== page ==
On Tuesday, February 17, 2009, President Obama signed into law the widely-debated federal economic stimulus package, officially titled the American Recovery and Reinvestment Act of 2009, and with it, enacted the Health Information Technology for Economic and Clinical Health Act (HITECH Act). Much of the media attention on the HITECH Act has focused on the policies promoting health information technology a topic that President Obama touted throughout his campaign. However, the HITECH Act also contains myriad regulations that expand the security and privacy provisions of the Health Information Portability and Accountability Act of 1996 ("HIPAA"), and generally extends some of those regulations to non-HIPAA-covered vendors of personal health records and their business partners.
If you are hoping that federal lawmakers have used the HITECH Act to finally set a national standard for patient medical information, however, you will be disappointed.
The HITECH Act, like HIPAA, preempts any contrary state laws, but leaves intact any state laws and regulations that impose stricter requirements on the handling of patient information. As a practical matter, this means that if you are covered by HIPAA and the HITECH Act you must meet new minimum standards while continuing to monitor and comply with the ever-increasing patchwork of laws governing patient information in every state in which you operate.
What follows is a more detailed discussion of the provisions of the HITECH Act and how it attempts to provide additional security for patients’ health information.
A prime example of these "patchwork" state laws are recent security breach notification requirements that regulate personal information. If the medical records that you manage also contain social security numbers or financial account information (data that state laws typically recognize as "personal information"), both the HITECH Act and this patchwork of state laws may govern. Currently, forty-four states (including the District of Columbia, the Virgin Islands and Puerto Rico) have enacted some form of a notification requirement for data breaches of personal information. (The six states without laws on their books are Alabama, Kentucky, Mississippi, Missouri, New Mexico, and South Dakota.) However, the definition of "personal information," and the extent, substance, and timing of notification vary from state to state. As a result, data breaches involving patient information can be subject to a wide variety of federal and state law. While the HITECH Act raises the bar, it does little to unify this area of law.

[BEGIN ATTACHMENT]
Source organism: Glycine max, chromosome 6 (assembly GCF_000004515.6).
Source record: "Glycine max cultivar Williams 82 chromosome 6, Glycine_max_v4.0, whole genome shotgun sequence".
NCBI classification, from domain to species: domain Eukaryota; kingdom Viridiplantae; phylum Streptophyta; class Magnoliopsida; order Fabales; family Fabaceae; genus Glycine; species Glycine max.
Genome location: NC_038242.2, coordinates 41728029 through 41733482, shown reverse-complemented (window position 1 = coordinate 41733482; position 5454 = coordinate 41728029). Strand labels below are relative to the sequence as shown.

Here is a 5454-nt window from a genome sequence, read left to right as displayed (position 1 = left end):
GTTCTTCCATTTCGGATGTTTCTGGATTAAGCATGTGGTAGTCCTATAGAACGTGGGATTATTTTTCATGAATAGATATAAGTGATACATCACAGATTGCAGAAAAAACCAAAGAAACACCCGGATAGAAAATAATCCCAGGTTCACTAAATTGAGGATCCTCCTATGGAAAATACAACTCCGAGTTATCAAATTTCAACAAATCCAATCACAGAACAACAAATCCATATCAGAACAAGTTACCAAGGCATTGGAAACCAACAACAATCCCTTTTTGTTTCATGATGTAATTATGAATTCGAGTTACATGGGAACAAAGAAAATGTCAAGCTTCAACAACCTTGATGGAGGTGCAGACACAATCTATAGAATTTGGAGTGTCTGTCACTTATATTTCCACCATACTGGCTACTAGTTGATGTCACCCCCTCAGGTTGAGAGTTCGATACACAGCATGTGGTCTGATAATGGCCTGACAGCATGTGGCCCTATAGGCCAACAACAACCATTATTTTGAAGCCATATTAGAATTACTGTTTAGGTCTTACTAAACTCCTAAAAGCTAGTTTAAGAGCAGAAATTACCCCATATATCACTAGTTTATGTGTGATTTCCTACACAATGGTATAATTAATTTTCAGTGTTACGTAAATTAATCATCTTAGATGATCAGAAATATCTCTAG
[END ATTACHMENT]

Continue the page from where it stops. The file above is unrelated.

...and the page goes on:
The HITECH Act provides a "floor" for notification requirements regarding any security breach of patients’ "unsecured protected health information." The definition of "protected health information" (or "PHI") is imported from HIPAA, and generally includes any part of a patient’s medical record or payment history. The definition of "unsecured" PHI is broadly defined and generally means any PHI that is not secured by technology rendering that information unreadable or unusable in an accredited manner. The Secretary of Health and Human Services has been charged with issuing more definite guidance within 60 days.
The HITECH Act’s security breach notification requirements specify the timing, manner, and substance of any breach notification, among them:
- notifying the Secretary of Health and Human Services "immediately" if the breach is with respect to 500 or more individuals;
- notifying each individual whose unprotected health information is reasonably believed to have been accessed, acquired, or disclosed as a result of the breach;
- providing notice to prominent media outlets in each State where the unsecured protected health information of 500 or more residents is reasonably believed to have been accessed, acquired, or disclosed as a result of the breach;
- completing all notifications to affected individuals and media, if applicable — "without unreasonable delay and in no case later than 60 days," unless delayed notification is authorized for certain law enforcement purposes (so as not to "impede a criminal investigation or cause damage to national security");
- specifying in each notification to an individual a description of what happened, the types of information believed to have been accessed, and contact procedures for affected individuals to ask questions or learn more information; and
- requiring all affected entities to provide the Secretary of Health and Human Services an annual log tracking every breach.
While all affected entities will need to update their notification protocol to comply with these requirements, affected entities in those six states that do not require data breach notification (Alabama, Kentucky, Mississippi, Missouri, New Mexico, and South Dakota) will have some significant catching up to do.
- The HITECH Act is available here (.pdf), or directly from the Government Printing Office here (.pdf)
- [Note that the HITECH Act begins at H.R. 1-112 through 1-165 (pp. 112 through 165 in the document). The security and privacy provisions are found at Subtitle D Privacy, beginning H.R. 1-144 (p. 144)]